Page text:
Restorative Justice and the Community: Tribal Justice

            Community, restoration, and balance: these are the goals and tenets of Peacemaking in tribal courts.[1]Peacemaking is centered on customary and traditional laws and the values of the community.[2]Through these values and traditional laws, Peacemaking courts reconnect individuals to their communities and the values within those communities.[3]The judge in a Peacemaking Court seeks to help the parties involved arrive at a solution without the use the punitive measures or reprimand.[4]The Peacemaking Court seeks to restore relationships, not to render judgement or assign fault to any one person.[5]

The film Tribal Justice documents the role of Peacemaking in the communities of two tribal court judges in California.[6]In the trailer of the film, the tribal court judge communicates and meaningfully interacts with those in the Peacemaking court.[7]Peacemaking is solution-oriented, and the purpose of Peacemaking is to help individuals restore their relationships to their community and those in their lives.[8]There are no stringent formalities or formal hierarchy between the parties and the judge as one might find in adversarial Western courts.[9]The goal of Peacemaking is not to punish or judge, but to empower individuals to strengthen and improve their relationship to their community through traditional law.[10]

Savanna Duran, 3L, is the Submissions Editor for the Tribal Law Journal. She enjoys reading the new articles submitted for publication and getting to know incoming TLJ board and staff. Savanna joined TLJ because she wanted tobe in theSouthwest Indian Law Clinic and thought that being on the journal would help her learn about Native American issues. 

She hopes to work with the Native American and Hispanic Communities as a practicing attorney, specifically in public interest law such as policy work and legislative issues.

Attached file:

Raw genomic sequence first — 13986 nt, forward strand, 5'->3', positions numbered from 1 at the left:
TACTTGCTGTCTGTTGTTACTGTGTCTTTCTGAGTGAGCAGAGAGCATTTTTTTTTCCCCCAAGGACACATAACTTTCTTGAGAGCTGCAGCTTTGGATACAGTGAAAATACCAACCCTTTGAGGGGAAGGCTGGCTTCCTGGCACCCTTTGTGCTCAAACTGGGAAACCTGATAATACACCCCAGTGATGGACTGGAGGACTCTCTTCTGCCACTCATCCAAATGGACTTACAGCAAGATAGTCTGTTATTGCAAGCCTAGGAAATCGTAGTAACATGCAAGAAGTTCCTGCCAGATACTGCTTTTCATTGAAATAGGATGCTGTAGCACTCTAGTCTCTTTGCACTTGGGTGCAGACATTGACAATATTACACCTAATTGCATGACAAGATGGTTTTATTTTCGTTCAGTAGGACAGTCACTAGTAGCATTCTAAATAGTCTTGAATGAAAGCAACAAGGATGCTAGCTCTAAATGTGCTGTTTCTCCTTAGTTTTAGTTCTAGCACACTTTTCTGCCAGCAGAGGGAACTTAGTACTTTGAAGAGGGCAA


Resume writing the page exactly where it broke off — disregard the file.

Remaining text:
Savanna was born and raised in Albuquerque and has started a family of her own. She has a supportive husband, Paul, and a beautiful, energetic baby boy, Sevastian, who is 3 years old. 

She is currently a member of the Native American Law Student Association and the Immigration Law Student Association on campus and has done an externship with the New Mexico Department of Workforce Solutions. Savanna came to the UNM School of Law because she liked the environment of the school and was interested in the well-known clinical program. As far as her experience with TLJ, she is impressed by the progress we have made and how well we have worked as a group.

[1]See generally, Tribal Justice (Vision Maker Media), (last visited Mar. 11, 2019); Susan J. Butterwick, Timothy P. Connors, and Kathleen M. Howard, Tribal Court Peacemaking: A Model for the Michigan State Court System?, 94 Mich. B. J. 34, 35 at 36-37 (2015).

[2]Nicholas A. Robinson, Elizabeth Burleson, and Lin-Heng Lye, Introduction to Tribal Sovereignty. 3 Comparative Environmental Law and Regulation § 56A:2 (2018). 

[3]See generally Butterwick et. al., supranote 1, at 37. 

[4]Robinson et. al., supraat note 2. 

[5]Tribal Justice(Vision Maker Media), (last visited Mar. 11, 2019); Butterwick et. al., supranote 1, at 37-38.

[6]Tribal Justice(Vision Maker Media), (last visited Mar. 11, 2019)


[8]See generally Tribal Justice(Vision Maker Media), (last visited Mar. 11, 2019); Butterwick et. al., supranote 1, at 37-38.

[9]See generally Tribal Justice (Vision Maker Media), (last visited Mar. 11, 2019); Jennifer Hendry, Melissa L. Tatum, Human Rights, Indigenous Peoples, and the Pursuit of Justice, 34 Yale L. & Pol’y Rev. 352, 361-62 (2016). 

[10]See generally Tribal Justice(Vision Maker Media), (last visited March 11, 2019); Robinson et. al., supranote 2. 

By Tribal Law Journal Blog

The Tribal Law Journal was established in fall 1998 for the purpose of promoting indigenous self-determination by facilitating discussion of the internal law of the world’s indigenous nations. The internal law of indigenous nations encompasses traditional law, western law adopted by indigenous nations, and a blend of western and indigenous law. Underscoring this purpose is the recognition that traditional law is a source of law.

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